Mining copper was one of many curve ball interview topics. Off the top of my head other topics included the technology policies of Kim Jung Il in North Korea, something about water and Tar Sands in Canada which I forget now, whether and how Russians are naturally good at science and math, how would you go about reconciling quantum physics with relativity, conflict resolution strategies between culturally disjunctive teams - and the list goes on much further (all this was many months ago now, so I'm forgetting). All this for a standard software engineering role, so I'm expected to be in a cubicle coding, not organizing world peace. Looking back on it now, it should have freaked me out much more than it did at the time. I suppose I was interviewing with so many companies at the same time it all just blurred.

Anyway, we're getting off topic from Amazon's interview strategies. Amazon *are* a great company. They've soaked up the best and brightest from Microsoft particularly and it's a much less dysfunctional working environment than Microsoft where something went wrong a long time ago, but no one can agree exactly what, and even if they could agree, top management don't seriously think it's a problem. However Amazon is naturally silo-ized, where the consumer goods division is quite different to consumer services which is quite different to cloud provision and even cloud reliability provision. The problem, I think, is that Amazon's HR would prefer every engineer to be hired according to similar criteria, and that's where this box ticking standardized list of coding exercises comes from.

As a comparison, Google's silo structure and hiring process is not dissimilar, though Google do run an elite expedited recruitment pathway which skips all the normal hoop jumping nonsense at the cost of fast tracking only those with the very best academic grades from the best US universities, or are famous. I have pretty terrible grades with a lot of bare scraping passes, none from Ivy League anything, and I'm not Dennis Richie or Rob Pike or Guido van Rossum famous. Still, it's interesting how companies start to struggle so hard with high skilled recruitment as they get bigger. It's not like there aren't very good HR books on the topic, yet no one in the HRs of these big famous tech multinationals seems to ever read them (or if they do, they sure don't implement them).

I guess what I'm saying is that tech recruitment is hard, but it's not NP hard. Just be organized and constantly reflect on your hiring system. A very good start for Amazon would be to read these reviews on Glassdoor, and proactively enact changes so they're not failing candidates like me at stage 1 in the interview process (fail me later for lack of fit sure, but not on the initial programming exercise when I have 40k lines of open source contributions and I serve on ISO - that sort of indicates I'm not an incompetent programmer). Amazon also ought to knock some humility into some of their engineers, as a minority of them were rude and ignorant (I had one storm out during the telephone interview after giving a torrent of invective about me personally after I showed him up on a series of technical mistakes, and his colleague was clearly very embarrassed. As I said to him, "really, honestly don't worry about it, I've heard far worse said about me. But you can forget me ever working for Amazon after that"). I haven't posted a review of that interview on glassdoor because it was probably not representative of Amazon in general and the guy in question was probably just having a really bad day, though as I mentioned earlier, all four of my interviews did not go well.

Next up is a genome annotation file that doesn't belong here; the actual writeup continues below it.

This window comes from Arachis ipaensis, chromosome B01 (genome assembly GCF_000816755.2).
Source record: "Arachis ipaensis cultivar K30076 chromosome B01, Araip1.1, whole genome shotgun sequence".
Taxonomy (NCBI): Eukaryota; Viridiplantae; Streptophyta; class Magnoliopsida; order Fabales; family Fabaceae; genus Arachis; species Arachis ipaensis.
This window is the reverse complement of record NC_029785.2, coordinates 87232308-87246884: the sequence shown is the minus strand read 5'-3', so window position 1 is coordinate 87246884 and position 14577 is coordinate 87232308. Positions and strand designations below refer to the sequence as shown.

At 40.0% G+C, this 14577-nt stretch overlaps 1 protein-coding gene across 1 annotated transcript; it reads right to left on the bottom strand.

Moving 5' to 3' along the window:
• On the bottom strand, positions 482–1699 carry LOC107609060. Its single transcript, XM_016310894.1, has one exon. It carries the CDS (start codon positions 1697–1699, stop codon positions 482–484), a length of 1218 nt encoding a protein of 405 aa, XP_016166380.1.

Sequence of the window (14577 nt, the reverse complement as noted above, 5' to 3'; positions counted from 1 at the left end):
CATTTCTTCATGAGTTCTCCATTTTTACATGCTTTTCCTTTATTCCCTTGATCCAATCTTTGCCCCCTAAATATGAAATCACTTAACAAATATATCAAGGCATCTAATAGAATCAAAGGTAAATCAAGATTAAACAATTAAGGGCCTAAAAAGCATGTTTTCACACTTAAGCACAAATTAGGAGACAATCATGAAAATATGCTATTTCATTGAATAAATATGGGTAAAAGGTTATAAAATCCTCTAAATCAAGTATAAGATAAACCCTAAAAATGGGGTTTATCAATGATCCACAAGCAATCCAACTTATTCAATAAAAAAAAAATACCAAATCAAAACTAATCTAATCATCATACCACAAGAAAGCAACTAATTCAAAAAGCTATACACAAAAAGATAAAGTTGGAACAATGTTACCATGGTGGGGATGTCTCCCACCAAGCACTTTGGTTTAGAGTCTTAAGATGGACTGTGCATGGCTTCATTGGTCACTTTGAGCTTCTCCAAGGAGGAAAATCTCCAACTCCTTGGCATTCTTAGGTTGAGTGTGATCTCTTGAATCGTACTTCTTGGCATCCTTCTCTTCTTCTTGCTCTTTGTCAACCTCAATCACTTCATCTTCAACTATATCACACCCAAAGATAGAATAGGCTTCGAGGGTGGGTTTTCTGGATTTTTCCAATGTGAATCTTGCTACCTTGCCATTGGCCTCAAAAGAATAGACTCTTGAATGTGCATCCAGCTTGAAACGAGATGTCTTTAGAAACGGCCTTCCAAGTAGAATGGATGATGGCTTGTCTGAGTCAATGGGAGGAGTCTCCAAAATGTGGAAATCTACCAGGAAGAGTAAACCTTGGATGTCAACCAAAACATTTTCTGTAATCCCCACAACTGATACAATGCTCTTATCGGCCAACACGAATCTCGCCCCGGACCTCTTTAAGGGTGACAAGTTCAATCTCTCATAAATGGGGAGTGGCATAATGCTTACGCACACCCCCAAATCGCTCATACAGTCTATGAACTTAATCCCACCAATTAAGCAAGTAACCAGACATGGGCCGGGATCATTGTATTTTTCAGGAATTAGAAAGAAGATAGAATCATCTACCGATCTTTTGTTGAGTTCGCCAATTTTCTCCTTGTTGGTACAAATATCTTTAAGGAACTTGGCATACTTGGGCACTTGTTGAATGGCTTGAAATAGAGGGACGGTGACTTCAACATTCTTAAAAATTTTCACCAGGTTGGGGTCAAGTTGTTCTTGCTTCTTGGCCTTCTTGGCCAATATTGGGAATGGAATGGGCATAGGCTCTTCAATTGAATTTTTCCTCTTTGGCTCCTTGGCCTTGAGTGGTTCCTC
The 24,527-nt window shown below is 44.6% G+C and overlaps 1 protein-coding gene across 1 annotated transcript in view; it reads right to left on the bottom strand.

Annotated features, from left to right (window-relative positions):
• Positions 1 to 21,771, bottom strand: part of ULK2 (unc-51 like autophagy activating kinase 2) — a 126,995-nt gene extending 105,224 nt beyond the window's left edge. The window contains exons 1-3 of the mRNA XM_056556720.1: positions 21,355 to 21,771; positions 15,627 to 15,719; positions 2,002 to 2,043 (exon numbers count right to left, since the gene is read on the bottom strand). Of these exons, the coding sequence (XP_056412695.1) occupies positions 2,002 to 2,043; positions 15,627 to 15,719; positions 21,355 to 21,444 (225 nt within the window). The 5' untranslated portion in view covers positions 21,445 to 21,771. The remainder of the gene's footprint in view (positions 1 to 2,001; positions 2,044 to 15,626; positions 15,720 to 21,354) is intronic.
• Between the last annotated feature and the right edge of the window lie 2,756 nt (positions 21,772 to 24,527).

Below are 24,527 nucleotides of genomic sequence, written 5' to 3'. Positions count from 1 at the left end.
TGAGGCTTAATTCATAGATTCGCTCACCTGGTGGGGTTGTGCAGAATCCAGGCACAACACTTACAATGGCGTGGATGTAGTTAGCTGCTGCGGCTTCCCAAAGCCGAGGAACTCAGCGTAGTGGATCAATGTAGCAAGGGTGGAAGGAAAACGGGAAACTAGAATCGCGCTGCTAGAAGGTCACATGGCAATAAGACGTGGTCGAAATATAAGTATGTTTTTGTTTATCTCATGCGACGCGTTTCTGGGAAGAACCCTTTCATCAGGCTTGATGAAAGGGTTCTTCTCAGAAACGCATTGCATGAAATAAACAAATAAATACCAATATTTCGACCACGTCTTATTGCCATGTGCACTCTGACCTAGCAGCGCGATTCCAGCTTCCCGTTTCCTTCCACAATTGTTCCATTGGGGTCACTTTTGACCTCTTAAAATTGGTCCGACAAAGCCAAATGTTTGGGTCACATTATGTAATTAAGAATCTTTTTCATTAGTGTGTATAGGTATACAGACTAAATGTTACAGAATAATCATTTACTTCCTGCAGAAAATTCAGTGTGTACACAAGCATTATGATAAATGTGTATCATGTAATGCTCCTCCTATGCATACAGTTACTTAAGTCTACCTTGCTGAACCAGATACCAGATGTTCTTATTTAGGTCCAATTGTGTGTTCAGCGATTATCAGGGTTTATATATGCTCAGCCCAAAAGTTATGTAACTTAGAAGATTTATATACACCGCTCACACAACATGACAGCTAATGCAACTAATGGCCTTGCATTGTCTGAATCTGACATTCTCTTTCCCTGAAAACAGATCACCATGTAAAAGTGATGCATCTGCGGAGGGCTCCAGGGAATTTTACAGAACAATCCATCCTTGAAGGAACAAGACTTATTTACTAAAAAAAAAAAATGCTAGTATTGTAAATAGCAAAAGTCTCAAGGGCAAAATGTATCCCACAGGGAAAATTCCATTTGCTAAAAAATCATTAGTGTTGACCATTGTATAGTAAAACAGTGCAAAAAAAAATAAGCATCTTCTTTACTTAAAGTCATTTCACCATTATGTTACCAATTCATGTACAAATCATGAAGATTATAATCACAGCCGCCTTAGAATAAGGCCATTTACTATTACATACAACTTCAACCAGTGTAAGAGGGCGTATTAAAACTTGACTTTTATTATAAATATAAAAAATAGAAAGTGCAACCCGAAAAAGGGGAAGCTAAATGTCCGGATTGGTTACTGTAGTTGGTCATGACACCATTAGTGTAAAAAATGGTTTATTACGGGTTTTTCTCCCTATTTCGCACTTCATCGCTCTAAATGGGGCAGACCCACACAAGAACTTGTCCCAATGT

I just hope my review here has some effect within Amazon one day. As I said earlier, it *is* a great company.

Original poster on Jul 27, 2012

I agree with you. You have to focus on the person's ability to find answers not re-invent the wheel. If I were interviewing long as he can google a problem take me to an answer which perfectly fits the needs and then explain the solution (instead of blindly copying/pasting it) to me clearly, that would be the perfect candidate for the job.

These kind of questions are only suitable for fresh out of college grads not people who have been in the industry for a long time.

NikB on Jul 29, 2012

@NikB: Thanks for the comment. Certainly when I've been interviewing others, I'm generally fairly shocked at how awful the average candidate is - I mean, I catch an easy third who have lied on their resume and that's with five minutes of googling (depending on the lie, if they admit it in the interview, I actually give them a pass on it because I know what it's like to have poor grades from no name universities). About two thirds clearly have no integrity and will tell you whatever they think you want to hear, and I personally can't have that on my own teams (I won't veto hires for other teams on this though). About three quarters have no evidence that they seriously self-engage in continuing professional development e.g. teaching themselves new skills not directly needed for work.

I would *far* prefer a poor programmer who continually self improves over a rock star programmer. I would *far* prefer a programmer who uploads even crappy non-reusable bits of personal script to github than someone who claims they have always been too busy to get round to it. It gives me extra information to evaluate that candidate. Less information = more uncertainty = much higher chance of me choosing elsewhere.

A true coder codes all the time including people and social structures, and I want those on my team irrespective of skill. I agree only about half of those are willing to share their work with others, so lack of sharing does exclude a lot of worthwhile hires.

But I guess we all have our personal preferences on what we think works best. Some colleagues of mine who I respect greatly think my hiring philosophy bananas!

Original poster on Jul 30, 2012

Do you mind if I ask what those 3 algorithms that you wrote are?

gdcoder on Jan 31, 2015